Angel investors are banding into networks at an increasing rate, especially in the Upper Midwest, and they're getting a lot more savvy, I learned at a conference sponsored by RAIN Source Capital, September 28-29, in Mankato, MN. Separately, I also read recently that the number of angel-funded deals was up 15% in the first half of 2006.
The RAIN organization, based in the Twin Cities, has already formed 17 networks in several cities and key regional centers in Minnesota, Iowa, North Dakota, South Dakota, and Montana. And it plans 10 more in the next year, expanding into additional states that include the Pacific Northwest. To say I was impressed by their "network of networks" model and how far it's come in a short amount of time would be an understatement. They appear to be out in front of a trend, meeting the market need to fill the infamous "gap" between very early-stage funding and traditional VC funding. It's a gap many entrepreneurs have been more than frustrated with in recent years as they attempt to attract capital to get their ventures off the ground. And it's the angels -- increasingly smart bands of these angels -- that are stepping up to fill that gap.
Key Things I Learned at This Event
• A recurring topic was that angels frequently see entrepreneurs who lack the ability to be coached. That was a word heard at the conference early and often. But, with their experience founding and running successful businesses, it's not hard to understand that most angels want to invest in people who want and can take advice -- that is, who realize they need more than money.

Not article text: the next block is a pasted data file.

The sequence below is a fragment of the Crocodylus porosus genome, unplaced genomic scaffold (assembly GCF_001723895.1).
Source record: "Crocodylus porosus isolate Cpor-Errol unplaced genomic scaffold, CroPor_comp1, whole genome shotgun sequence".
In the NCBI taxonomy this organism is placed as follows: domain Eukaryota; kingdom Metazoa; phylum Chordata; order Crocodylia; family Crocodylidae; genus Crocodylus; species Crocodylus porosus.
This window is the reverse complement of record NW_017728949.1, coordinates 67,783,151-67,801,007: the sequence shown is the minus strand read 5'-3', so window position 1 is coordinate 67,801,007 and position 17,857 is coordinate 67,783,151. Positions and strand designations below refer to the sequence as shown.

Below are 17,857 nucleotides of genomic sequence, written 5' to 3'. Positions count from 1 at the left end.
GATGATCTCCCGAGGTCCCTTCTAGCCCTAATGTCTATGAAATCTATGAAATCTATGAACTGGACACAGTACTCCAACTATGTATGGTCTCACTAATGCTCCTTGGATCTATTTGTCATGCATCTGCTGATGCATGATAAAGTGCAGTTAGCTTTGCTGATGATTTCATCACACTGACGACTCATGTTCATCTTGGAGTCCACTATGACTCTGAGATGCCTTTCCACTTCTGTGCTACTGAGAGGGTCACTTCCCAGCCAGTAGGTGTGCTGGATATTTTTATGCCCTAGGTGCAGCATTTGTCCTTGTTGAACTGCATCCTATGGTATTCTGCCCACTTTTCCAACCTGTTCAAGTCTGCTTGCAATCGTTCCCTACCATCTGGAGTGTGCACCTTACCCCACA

• In the U.S., there are currently about 200,000 angels, but only about 10% of them are organized into any group. That figure was courtesy of speaker Bill Payne, Entrepreneur-in-Residence at the Kauffman Foundation (pictured here).
• However, the number of angel groups is expanding, he said, and most of the approximately 250 that now exist in the country are so-called networks, which study deals together and make investments as a group. Less than 20% of that number, though, currently pools capital in advance and votes. Thus, Payne said, the RAIN organization, though it may be growing rapidly, has a ways to go yet before it can be considered "mainsteam." There are lots of models out there, most based on what works in a local community, he said.
• The average angel deal, according to Payne, takes about five years until exit, and has about a 25% IRR (internal rate of return), which means a 3X return by the end of that five years. And most successful angels split their investing about 50-50 between early-stage and late-stage deals. "But," he said, "it's a bumpy, uneven road" to reach milestones. "And entrepreneurs lie, so we have to do multiple rounds." He said that, of his 31 angel investments over the years, two deals took as long as 15 years to exit. Generally speaking, he said "You have to realize you're in a decade-long activity."